22/10/2001 - Théâtre du Lierre, Territoires polychromes - Paris (France) - Les Temps Modernes, Fabrice Pierre (conductor)
These bagatelles were commissioned by the Baden-Württemberg Ministry for Cultural Affairs (with the aid of the French Institute in Hungary) for the Ensemble Recherche, and premiered at the Witten Festival in Germany on 22 April 1995.
They create a poetic art form that sounds the depth of our musical influences, in order to seek out what is so typically French in music, trying to discover why some of our work is so 'very French', when in fact many of us are thoroughly intrigued by German music. The pieces play on the anthology or suite, and are like a game of hopscotch where heaven and earth are to be found on each side of the Rhine.
1. The Harmonious Blacksmith (scherzo-trio-scherzo)
Although quoting Handel's joyful piece, so famous in music schools everywhere, this work actually evokes another blacksmith who is particularly well known in Germany, namely Alberich.
2. Clarinet Solo (a breath)
The three wind instruments should be entirely solo in these pieces, but gradually matter crystallises around them and their solos are eluded.
3. Night effect on ...
This is the sort of atmospheric piece in which the French are said to excel. Could be! Just change the name of the town where the piece is to be played.
4. Les barricades mystérieuses (lively)
Here is the vertical piece in this collection: a series of eleven chords of varying density is repeated seven times, with one chord per bar. Each chord has a different instrumentation, except for the first which acts as a sort of chorus to present each cycle of eleven. The music is a sort of distillation of the full instrumentation of the "gold-diggers turned into jewellers" described by Helmut Lachenmann, with the more calibrated French contemporary music in mind. The title comes from Couperin.
5. Oboe Solo (a third)
The oboe is not very exposed in these bagatelles. It does not play at all in pieces 2 and 8, and only with a reed (which means producing barely perceptible sounds of breathing) in pieces 1, 6 and 9. In the oboe's own solo, it plays only two notes ('meadow scene'), thus resembling the stereotypical pastoral sound with which it is associated.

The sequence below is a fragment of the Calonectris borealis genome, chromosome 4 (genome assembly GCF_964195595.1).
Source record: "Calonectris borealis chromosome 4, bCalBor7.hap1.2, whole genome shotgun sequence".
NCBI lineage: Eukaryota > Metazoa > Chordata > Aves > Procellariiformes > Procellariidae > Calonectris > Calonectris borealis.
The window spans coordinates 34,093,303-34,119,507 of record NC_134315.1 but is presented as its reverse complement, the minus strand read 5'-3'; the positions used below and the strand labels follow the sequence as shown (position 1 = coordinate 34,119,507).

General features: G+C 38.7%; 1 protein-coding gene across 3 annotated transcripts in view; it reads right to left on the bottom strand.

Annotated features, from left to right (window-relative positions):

6. Bones music
It is perfectly possible to go to the source of instrumental sounds, taking into account no more than the movement needed to produce them, and putting aside the media by which they become audible - breath in one case, and the bow in the other. Which leads to spectral music, but not in the same way as has been developed by the French school, The music has not been fleshed out, and consists of nothing but bones.
7. Homage to Claire-Jeanne Jézéquel (two notes)
This piece was conceived during the performance of the tragedy Thyestes by Seneca, Two infinite frequencies - perhaps emanating from a projector, or the air-conditioning of the theatre - struck me as a fortuitous call reminding me of the art of a young sculptress. Whom I envy for her ability to create silent objects, white and perfect. Placed on the floor and almost unnoticed. I would like to imagine the same thing in music art that has gone AWOL. Running along the plinths and underlining what the limits of perception can teach us by renewing sight and sound.
8. Flute Solo (distant piping)
The flute plays whistle tone, while the bows play what a violinist (Jean Tuffet. now deceased) called 'eternal rosin'. Distant melodies (where the whistled harmonics are at breaking point), answered by the flute-sounds of the string antiphony.
9. Little danse macabre (und E.D. ist auch dabei...)
His piece is a sort of miniaturisation of another work for sextet. Le gel, par jeu, a joyful Danse macabre (see also Saint Saens) in the medieval tradition, dedicated to the bright but deathladen universe of the American poet Emily Dickinson, who was undoubtedly one of the greatest poets of all time.
1 CD aeon, AE0106, Mes béatitudes
Born on January 17th, 1958, Gérard Pesson studied at the Sorbonne and then at the Paris CNSM, where he studied composition with Ivo Malec, orchestration with Marius Constant and analysis with Betsy Jolas. In 1986, he founded a contemporary music publication entitled Entretemps. From 1990 to 1992 [...]